# Surface integral and divergence theorem over a hemisphere

## Homework Statement

Please evaluate the integral $\oint$ d$\vec{A}$$\cdot$$\vec{v}$, where $\vec{v}$ = 3$\vec{r}$ and S is a hemisphere defined by |$\vec{r}$| $\leq$a and z ≥ 0,

a) directly by surface integration.

b) using the divergence theorem.

## Homework Equations

-Divergence theorem in spherical coordinates

## The Attempt at a Solution

Another one where the $\vec{r}$ messes me up. Simple enough if it was in regular xyz. Plus the $\vec{v}$... and I don't really know where to start.

Related Calculus and Beyond Homework Help News on Phys.org
Well, $\mathbf{r} = x \mathbf{e}_x + y \mathbf{e}_y + z \mathbf{e}_z$ shouldn't be too confusing...

In this case, the shape of the integration area suggests that you might want to use spherical coordinates instead of x, y and z. Do you know what the area element is in spherical coordinates? (or even better, can you calculate it?) What about volume element?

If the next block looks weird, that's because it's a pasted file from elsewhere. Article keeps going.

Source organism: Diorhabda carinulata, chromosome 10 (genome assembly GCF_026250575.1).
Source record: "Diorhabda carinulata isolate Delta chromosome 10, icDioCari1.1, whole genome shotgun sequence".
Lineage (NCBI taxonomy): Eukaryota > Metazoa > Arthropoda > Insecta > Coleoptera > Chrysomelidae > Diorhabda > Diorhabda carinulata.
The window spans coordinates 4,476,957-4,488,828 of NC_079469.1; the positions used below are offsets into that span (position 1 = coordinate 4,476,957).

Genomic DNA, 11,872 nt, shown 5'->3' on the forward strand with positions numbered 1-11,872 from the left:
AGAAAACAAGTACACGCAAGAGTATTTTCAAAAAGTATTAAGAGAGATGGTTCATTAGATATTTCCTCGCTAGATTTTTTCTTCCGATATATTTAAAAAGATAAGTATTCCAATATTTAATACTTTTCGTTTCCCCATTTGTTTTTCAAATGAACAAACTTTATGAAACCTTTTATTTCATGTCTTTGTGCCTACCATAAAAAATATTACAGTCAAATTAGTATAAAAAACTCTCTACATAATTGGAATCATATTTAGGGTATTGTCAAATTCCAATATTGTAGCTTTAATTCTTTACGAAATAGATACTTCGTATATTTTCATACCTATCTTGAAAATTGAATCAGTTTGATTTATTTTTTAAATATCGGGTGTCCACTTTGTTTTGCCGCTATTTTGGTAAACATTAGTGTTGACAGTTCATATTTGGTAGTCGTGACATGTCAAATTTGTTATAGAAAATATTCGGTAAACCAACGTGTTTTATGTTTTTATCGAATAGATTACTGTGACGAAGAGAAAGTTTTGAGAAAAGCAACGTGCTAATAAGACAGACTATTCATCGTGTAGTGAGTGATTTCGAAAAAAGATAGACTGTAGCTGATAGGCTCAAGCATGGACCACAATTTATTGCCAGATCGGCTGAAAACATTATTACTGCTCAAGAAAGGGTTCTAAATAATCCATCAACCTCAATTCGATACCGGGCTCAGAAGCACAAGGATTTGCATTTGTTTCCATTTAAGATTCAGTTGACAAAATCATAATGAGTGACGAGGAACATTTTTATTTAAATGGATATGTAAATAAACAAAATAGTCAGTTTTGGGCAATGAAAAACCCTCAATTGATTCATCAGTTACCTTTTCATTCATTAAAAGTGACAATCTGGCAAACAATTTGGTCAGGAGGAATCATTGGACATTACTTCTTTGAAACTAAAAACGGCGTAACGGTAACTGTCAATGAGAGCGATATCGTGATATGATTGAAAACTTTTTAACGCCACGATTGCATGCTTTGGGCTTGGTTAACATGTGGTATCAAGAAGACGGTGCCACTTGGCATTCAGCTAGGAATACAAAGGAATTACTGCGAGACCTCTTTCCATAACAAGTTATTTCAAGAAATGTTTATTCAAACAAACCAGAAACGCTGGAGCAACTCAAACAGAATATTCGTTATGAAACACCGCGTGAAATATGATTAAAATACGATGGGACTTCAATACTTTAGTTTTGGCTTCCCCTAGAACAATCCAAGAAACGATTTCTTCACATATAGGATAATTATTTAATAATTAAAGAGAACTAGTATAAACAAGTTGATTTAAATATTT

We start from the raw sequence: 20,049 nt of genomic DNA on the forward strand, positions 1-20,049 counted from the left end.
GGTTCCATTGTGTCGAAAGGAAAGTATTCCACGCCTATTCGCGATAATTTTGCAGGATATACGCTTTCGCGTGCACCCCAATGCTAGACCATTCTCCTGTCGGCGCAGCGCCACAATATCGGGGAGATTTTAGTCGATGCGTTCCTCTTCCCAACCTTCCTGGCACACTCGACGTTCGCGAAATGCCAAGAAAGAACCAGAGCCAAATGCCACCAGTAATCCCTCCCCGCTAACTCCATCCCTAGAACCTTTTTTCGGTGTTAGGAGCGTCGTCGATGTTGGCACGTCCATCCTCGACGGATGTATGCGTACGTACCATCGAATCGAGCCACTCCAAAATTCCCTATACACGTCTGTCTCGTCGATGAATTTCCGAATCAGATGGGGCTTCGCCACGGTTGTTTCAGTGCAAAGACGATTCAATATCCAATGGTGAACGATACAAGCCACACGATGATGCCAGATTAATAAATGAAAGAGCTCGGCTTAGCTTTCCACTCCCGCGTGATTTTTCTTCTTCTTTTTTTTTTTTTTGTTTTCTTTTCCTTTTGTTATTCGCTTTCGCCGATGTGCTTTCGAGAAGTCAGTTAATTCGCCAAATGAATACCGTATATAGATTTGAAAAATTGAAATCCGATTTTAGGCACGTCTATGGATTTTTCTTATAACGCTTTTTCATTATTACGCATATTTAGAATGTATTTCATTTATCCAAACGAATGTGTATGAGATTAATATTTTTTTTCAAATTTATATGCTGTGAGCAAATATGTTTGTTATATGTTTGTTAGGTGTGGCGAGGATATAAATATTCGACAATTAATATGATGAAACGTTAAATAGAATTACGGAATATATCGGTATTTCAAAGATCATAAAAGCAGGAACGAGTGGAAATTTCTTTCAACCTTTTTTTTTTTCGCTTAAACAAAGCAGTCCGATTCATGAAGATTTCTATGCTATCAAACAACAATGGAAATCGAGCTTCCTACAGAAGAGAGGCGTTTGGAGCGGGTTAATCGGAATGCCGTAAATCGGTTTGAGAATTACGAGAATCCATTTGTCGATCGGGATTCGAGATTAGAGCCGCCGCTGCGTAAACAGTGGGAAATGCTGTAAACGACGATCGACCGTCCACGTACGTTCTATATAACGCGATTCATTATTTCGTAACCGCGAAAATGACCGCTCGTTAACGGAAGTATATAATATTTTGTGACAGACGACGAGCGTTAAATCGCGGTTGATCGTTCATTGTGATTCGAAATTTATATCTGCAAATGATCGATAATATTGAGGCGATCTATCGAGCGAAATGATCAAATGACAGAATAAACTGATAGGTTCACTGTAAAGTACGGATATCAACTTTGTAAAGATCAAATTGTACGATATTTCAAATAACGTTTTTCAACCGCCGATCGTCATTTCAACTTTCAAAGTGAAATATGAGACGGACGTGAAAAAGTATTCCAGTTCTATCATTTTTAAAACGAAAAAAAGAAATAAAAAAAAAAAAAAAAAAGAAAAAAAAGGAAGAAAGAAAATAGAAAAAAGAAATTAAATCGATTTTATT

Ok so attempt at a solution:

∫∫ 3$\vec{r}$ r$^{2}$sinθdθd$\phi$

limits are 0 to 2∏ for θ, and 0 to ∏/2 for $\phi$, or I could just do 3r^3 time the surface area of a hemisphere, which is 2*∏*r^2, so, 6*∏*a^5?

for divergence... do I just take the divergence in spherical coordinates and multiply by the volume of a hemisphere, which is 2/3*∏*r^3?

Okay, couple of things

1) The surface area element is a vector.
2) Be careful with the angles. Right now your definitions do not work.
3) As you noticed, the integrand does not depend on the angles. Be careful about jumping over the integral though; now you're getting too many factors of r.

for divergence... do I just take the divergence in spherical coordinates and multiply by the volume of a hemisphere, which is 2/3*∏*r^3?
Is the divergence constant? If it is, then it should of course work.